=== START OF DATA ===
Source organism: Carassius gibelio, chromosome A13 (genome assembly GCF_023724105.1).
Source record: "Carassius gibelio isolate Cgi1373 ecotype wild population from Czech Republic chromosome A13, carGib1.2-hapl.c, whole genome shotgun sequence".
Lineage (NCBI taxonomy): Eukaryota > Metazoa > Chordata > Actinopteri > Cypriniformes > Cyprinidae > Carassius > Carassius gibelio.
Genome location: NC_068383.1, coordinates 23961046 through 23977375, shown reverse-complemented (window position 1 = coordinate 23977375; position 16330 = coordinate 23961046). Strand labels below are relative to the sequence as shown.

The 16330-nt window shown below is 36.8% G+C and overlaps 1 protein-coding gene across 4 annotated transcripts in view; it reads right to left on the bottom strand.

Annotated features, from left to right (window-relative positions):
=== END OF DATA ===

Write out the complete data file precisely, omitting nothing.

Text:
Source organism: Carassius gibelio, chromosome A13 (genome assembly GCF_023724105.1).
Source record: "Carassius gibelio isolate Cgi1373 ecotype wild population from Czech Republic chromosome A13, carGib1.2-hapl.c, whole genome shotgun sequence".
Lineage (NCBI taxonomy): Eukaryota > Metazoa > Chordata > Actinopteri > Cypriniformes > Cyprinidae > Carassius > Carassius gibelio.
Genome location: NC_068383.1, coordinates 23961046 through 23977375, shown reverse-complemented (window position 1 = coordinate 23977375; position 16330 = coordinate 23961046). Strand labels below are relative to the sequence as shown.

The 16330-nt window shown below is 36.8% G+C and overlaps 1 protein-coding gene across 4 annotated transcripts in view; it reads right to left on the bottom strand.

Annotated features, from left to right (window-relative positions):